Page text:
We reached out to a few Ambrosia apple farmers to get an idea of what is going at the orchards this month, and how COVID-19 is impacting their operations. Doug Boult, Wes Burdick, Shane Witzke and Adrian Arts were kind enough to offer their insight. Here, in their own words, are their answers:
Q: What’s keeping you busy now?
Doug: This month is being used up by cleaning up the orchard after pruning, spraying, getting irrigation ready and generally preparing for a very busy spray season from mid April to mid May.
Wes: Finish pruning, weed control, rodent control, irrigation will be turning on soon, water line repairs from winter damage, early sprays to control pests.
Shane: For the month of April I’m finishing pruning, mulching prunings, Purchasing products needed for spring sprays and fertilizers, calibrating sprayer, cleaning up the farm yard, starting to put spring protectant products on newly forming leaflets, applying ground fertilizer, removing mouse and gopher damaged trees, trapping of gophers begins, clean up trees that were removed in the fall after harvest, work fields that are planned to planted next year.
Adrian: Finishing up on the pruning, early nutrient sprays, removing some old trees in one of my orchards and preparing for a 2021 replant.
When is your busiest time?
Doug: We generally have three very busy times: spring spraying, apple hand thinning in June, and Ambrosia harvest early to mid Oct.
Wes: At bloom and at harvest, although summer is busy most of the time.
Shane: Day time…. haha Sorry, I would say spring and fall are normally busiest but I generally have something to do year round either in the orchard or in the shop.
Adrian: Usually mid April getting equipment ready for the season, July-August for
cherry harvest and Mid September-October for Ambrosia apple harvest .
How has COVID-19 impacted your farm?
Doug: So far Covid 19 has only been a minor inconvenience with ordering and picking up of farm supplies. The local businesses are treating us very well and safely and there has been no shortages of needed products……at least for me. The bigger issue will be in June when farm labourers will be arriving. I will have protocols in place for isolating and social distancing however this will be extremely difficult depending on the situation at that time.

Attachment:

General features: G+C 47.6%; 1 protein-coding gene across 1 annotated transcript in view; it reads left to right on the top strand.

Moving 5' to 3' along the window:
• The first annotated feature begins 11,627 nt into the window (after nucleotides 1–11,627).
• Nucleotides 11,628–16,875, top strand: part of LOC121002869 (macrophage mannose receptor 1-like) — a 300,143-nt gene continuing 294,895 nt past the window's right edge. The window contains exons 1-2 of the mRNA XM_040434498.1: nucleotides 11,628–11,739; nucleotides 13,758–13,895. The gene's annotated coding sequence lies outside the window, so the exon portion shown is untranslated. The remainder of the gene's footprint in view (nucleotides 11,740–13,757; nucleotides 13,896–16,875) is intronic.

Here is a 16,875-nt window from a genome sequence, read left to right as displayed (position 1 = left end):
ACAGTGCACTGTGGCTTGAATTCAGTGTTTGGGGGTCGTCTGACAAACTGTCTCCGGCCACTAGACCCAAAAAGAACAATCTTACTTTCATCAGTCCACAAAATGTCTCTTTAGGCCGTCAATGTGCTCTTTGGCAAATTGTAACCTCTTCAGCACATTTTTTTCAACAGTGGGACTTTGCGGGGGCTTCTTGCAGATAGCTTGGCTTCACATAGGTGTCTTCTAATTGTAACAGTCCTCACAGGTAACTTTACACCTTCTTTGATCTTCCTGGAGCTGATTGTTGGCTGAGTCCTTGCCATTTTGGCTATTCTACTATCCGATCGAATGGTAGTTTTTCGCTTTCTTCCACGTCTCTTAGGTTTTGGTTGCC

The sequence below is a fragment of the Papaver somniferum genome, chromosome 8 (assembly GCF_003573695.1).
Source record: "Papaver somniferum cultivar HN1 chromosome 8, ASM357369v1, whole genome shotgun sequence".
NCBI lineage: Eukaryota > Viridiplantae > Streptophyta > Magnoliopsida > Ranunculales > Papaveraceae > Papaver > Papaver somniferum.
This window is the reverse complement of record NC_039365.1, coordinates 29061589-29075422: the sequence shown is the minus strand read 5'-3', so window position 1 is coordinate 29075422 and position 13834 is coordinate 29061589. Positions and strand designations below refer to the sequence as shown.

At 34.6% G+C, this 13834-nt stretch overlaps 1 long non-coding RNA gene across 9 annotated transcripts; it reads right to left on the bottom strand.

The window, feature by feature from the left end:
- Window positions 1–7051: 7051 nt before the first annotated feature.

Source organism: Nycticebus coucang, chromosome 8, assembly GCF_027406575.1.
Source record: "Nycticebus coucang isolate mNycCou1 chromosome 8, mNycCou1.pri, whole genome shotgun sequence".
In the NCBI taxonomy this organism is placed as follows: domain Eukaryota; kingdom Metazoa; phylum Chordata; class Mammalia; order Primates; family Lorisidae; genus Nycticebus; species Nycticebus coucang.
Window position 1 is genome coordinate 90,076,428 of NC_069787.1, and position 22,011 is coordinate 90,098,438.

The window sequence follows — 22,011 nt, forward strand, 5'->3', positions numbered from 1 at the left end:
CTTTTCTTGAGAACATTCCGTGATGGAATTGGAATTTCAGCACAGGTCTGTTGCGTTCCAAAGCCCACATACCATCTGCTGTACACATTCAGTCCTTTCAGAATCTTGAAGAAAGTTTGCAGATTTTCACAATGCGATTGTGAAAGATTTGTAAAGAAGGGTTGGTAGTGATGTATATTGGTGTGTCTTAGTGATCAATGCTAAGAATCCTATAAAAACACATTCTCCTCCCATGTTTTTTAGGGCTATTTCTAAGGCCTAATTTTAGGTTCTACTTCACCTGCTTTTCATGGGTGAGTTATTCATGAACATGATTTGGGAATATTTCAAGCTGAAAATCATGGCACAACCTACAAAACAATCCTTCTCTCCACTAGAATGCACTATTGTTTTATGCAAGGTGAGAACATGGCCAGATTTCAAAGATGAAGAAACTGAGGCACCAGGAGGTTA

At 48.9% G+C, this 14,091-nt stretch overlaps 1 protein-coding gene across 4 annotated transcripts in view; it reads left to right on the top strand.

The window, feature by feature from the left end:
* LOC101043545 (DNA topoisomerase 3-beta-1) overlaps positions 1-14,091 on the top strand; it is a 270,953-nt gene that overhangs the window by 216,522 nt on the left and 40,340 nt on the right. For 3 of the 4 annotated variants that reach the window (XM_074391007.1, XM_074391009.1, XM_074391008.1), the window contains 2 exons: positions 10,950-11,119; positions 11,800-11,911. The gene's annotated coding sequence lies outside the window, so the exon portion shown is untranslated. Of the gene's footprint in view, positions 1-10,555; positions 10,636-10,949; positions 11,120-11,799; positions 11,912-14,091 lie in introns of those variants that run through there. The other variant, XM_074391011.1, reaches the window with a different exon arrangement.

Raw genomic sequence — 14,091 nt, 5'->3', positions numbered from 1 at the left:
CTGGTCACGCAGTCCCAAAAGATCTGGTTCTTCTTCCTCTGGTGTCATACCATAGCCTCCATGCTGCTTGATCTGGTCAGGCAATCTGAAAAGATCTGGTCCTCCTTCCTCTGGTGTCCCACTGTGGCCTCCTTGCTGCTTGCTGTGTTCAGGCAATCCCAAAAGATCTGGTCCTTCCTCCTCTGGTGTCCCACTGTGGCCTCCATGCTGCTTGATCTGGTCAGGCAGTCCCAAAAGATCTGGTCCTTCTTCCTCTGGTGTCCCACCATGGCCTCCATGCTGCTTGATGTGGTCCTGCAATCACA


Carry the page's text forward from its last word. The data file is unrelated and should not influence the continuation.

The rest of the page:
I don’t believe I will have an issue with help……I have had contact with a lot of former employees who state they are coming back this year. The issue will be if there are inter-Provincial barriers.
I am small (10-12employees), it will be the bigger guys…..cherry picking especially that will potentially have issues.
Wes: Concerns if we will have enough workers to get all the work completed especially during harvest. We count on foreign workers and even workers from other provinces to get the work done.
Shane: Currently operations haven’t been effected directly however acquiring parts and products takes longer. There is uncertainty in regards to foreign workers but latest news is plans are being worked on.
Adrian: So far no effect. Will need to see how the market holds up regarding the demand and price for crops
What would you like consumers to understand about farming?
Doug: I would like consumers to understand that products don’t magically appear on the store shelves. Stores are not where their food comes from. It takes a small army to satisfy the needs of the consumer, however without the farmer growing and labourers harvesting, truckers-trucking etc. those shelves would be empty. While farming is a business and should be treated as such, it is a labour of love to most who farm.
Wes: Buy local and support this way of life.
Shane: High quality produce is available but it costs more to produce and generally foreign markets pay better than domestic. If they truly want the best, consumers have to ask produce managers for it and expect to pay more for it.
Adrian: We have chosen the long hours, the hard work. It’s a very rewarding career if you enjoy problem solving and time outside in all weather. But the return on investment is declining while the cost of production is rising. This is forcing many farmers to leave the industry. Consumers can help by sourcing Canadian products, regardless if it is a bit more expensive than import products
For more information on these, and other growers, visit https://ambrosiaapples.ca/videos-meet-the-growers/.